Kihon Waza

Kihon waza

Judo Kodokan basic techniques :“The Gokyo no Waza, the standard syllabus of Judo throws originated in 1895. From 1920 to 1982 the Kodokan Gokyo no Waza was made up of 40 throws in 5 groups and these were all of the throwing techniques in the Kodokan syllabus. Later they added more. The “Gokyo” is used to teach Judo techniques to students.
Judo Kodokan Kata is the formal demonstration of judo techniques and principles.

Kenji Tomiki organised the most common aikido into a rational method. (organised late 60-ties)

Atemi waza
Shomen ate (1)
Ai gamae ate (2)
Gyaku gamae ate (3)
Gedan ate (4)
Ushiro ate (5)

Kansetsu waza
Hiji waza

U
de Hishigi
Oshi Taoshi (6)
Hiki Taoshi (7)
Waki Gatame (oshi taoshi) (8)
Waki Gatame (hiki taoshi) (9)
Ude Garami
Ude Gaeshi (10)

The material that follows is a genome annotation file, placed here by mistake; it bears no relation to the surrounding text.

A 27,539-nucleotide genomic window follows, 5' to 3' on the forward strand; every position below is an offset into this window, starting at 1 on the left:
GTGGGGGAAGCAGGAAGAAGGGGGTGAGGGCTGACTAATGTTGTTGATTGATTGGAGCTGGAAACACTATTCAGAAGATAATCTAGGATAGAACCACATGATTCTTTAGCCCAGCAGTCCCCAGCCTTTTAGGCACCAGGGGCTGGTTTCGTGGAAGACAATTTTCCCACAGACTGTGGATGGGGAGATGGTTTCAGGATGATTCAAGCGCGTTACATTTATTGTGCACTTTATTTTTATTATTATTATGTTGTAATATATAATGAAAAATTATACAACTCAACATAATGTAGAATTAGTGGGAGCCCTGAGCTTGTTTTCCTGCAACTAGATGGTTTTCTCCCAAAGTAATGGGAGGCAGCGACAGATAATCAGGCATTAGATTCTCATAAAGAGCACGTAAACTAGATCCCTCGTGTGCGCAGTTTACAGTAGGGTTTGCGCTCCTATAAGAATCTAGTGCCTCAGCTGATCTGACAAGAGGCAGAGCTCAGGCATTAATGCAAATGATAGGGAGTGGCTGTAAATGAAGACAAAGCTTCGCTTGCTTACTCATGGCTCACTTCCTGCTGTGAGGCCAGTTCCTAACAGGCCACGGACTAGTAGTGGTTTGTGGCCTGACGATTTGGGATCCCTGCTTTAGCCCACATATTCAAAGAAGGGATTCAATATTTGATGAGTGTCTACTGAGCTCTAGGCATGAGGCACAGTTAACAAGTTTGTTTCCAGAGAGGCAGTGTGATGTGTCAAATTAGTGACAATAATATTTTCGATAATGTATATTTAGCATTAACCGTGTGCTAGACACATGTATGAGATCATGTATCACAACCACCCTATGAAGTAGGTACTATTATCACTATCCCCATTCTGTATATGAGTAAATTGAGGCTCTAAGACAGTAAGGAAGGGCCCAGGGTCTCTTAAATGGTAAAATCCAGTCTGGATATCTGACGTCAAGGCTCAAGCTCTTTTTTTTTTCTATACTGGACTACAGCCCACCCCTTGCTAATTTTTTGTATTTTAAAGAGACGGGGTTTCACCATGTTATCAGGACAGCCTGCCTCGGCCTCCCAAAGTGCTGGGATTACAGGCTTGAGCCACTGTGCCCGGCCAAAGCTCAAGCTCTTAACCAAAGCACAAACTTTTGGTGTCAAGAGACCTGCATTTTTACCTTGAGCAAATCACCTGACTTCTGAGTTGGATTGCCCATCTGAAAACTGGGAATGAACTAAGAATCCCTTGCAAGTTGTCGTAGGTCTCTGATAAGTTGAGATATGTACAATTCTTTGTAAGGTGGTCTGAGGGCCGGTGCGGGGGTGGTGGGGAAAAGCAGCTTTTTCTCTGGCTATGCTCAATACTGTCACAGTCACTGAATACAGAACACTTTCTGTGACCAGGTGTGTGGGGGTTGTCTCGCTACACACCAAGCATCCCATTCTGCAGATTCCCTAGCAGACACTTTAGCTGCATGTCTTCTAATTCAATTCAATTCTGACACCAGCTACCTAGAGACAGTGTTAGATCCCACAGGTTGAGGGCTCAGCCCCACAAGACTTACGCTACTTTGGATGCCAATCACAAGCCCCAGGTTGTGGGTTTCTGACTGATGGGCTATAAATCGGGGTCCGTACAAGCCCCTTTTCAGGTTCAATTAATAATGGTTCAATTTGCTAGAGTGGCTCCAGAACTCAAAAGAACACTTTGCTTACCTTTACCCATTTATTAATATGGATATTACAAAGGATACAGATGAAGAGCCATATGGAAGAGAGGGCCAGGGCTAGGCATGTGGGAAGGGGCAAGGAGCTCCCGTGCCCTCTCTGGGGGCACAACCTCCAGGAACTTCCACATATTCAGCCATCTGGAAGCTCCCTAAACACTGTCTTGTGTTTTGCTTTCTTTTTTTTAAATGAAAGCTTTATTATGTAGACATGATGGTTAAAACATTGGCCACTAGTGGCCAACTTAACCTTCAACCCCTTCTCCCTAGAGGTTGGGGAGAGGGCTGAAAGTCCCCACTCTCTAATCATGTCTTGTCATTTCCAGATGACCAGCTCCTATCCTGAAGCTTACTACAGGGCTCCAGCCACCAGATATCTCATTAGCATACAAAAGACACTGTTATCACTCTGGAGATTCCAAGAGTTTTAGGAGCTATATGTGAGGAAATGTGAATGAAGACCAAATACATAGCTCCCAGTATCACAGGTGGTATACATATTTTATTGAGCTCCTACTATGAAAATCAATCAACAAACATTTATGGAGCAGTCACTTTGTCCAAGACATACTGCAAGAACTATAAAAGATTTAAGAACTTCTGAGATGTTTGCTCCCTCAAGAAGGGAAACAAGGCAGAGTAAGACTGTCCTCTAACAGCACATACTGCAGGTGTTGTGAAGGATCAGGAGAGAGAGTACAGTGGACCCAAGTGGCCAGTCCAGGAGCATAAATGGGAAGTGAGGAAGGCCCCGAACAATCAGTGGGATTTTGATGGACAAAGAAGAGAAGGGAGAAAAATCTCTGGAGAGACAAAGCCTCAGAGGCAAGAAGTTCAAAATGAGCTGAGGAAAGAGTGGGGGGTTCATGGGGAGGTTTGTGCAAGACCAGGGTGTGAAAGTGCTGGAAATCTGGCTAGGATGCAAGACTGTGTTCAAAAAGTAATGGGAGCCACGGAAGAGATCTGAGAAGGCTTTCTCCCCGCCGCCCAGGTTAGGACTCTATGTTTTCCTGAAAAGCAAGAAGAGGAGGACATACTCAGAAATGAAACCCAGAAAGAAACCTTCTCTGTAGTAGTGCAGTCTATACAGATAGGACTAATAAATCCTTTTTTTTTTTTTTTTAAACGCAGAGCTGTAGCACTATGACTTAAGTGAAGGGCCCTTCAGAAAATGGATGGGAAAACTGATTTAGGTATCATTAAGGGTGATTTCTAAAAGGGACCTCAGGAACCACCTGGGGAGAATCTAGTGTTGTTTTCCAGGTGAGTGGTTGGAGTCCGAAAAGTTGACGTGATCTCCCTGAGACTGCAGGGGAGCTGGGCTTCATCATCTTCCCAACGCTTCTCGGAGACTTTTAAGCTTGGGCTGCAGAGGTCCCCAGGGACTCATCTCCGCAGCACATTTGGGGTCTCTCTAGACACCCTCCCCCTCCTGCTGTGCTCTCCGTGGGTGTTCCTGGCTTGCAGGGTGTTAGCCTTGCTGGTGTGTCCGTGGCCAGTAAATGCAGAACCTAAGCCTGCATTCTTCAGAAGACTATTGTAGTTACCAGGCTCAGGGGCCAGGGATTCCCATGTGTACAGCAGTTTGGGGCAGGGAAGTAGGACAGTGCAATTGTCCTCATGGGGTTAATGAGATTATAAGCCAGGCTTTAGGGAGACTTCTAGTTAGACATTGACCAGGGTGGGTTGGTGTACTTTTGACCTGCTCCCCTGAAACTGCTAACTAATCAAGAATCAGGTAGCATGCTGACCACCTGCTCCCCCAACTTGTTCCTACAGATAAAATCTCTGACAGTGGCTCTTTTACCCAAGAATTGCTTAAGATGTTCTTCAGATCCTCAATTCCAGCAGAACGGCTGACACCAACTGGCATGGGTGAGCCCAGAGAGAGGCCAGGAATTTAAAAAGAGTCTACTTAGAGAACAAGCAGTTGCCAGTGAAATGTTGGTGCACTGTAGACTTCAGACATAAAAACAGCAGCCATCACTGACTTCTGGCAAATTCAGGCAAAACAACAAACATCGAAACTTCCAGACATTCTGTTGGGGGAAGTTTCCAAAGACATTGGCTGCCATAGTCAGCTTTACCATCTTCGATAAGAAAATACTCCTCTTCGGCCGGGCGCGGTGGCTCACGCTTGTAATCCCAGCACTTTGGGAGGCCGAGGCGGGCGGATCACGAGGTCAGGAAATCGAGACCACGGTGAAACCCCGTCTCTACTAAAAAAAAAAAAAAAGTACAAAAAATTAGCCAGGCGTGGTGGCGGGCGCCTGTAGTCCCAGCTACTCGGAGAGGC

Ude Hineri (11)

Tekubi waza
Kote Hineri
Junte
(a)ai gamae (12)
(b)gyaku gamae (13)
Gyakute
(a)ai gamae (14)
(b)gyaku gamae (15)
Kote Gaeshi
Junte
(a)ai gamae (16)
(b)gyaku gamae (17)
Gyakute
(a)ai gamae (18)
(b)gyaku gamae (19)

Uki Waza Mae Otoshi (20)
Sumi Otoshi (21)
Hiki Otoshi (22)

This is not a kata, but it is a series of techniques for use in randori. Also note some of the techniques are not allowed during "competition" and will be marked as "illegal".
In the organisation of Tomiki Aikido techniques most of the techniques find their origin in "Daito Ryu Aiki Jujutsu", some of the techniques like "hiki taoshi" have their origin in other jujutsu, propably Tenjin Shin'yo Ryu. Some of the atemi waza have their origin in Kito Ryu as seen in Kodokan Koshiki no Kata.


Tenjin Shin'yō-ryū (天神真楊流) : The distinctive feature of this particular school is the use of atemi or strikes to disrupt the balance of the opponent as well as a more flexible and flowing movement of the body seen in some older schools of jujutsu.
Kitō-ryū (起倒流) : Kitō Ryū is translated as "the school of the rise and fall." It is similar to forms of aikijutsu including the principle of ki (energy) and aiki (Kitō Ryū teaches that "When two minds are united, the stronger controls the weaker"...). Equally, it uses principles such as "kuzushi no ri" or "breaking of balance".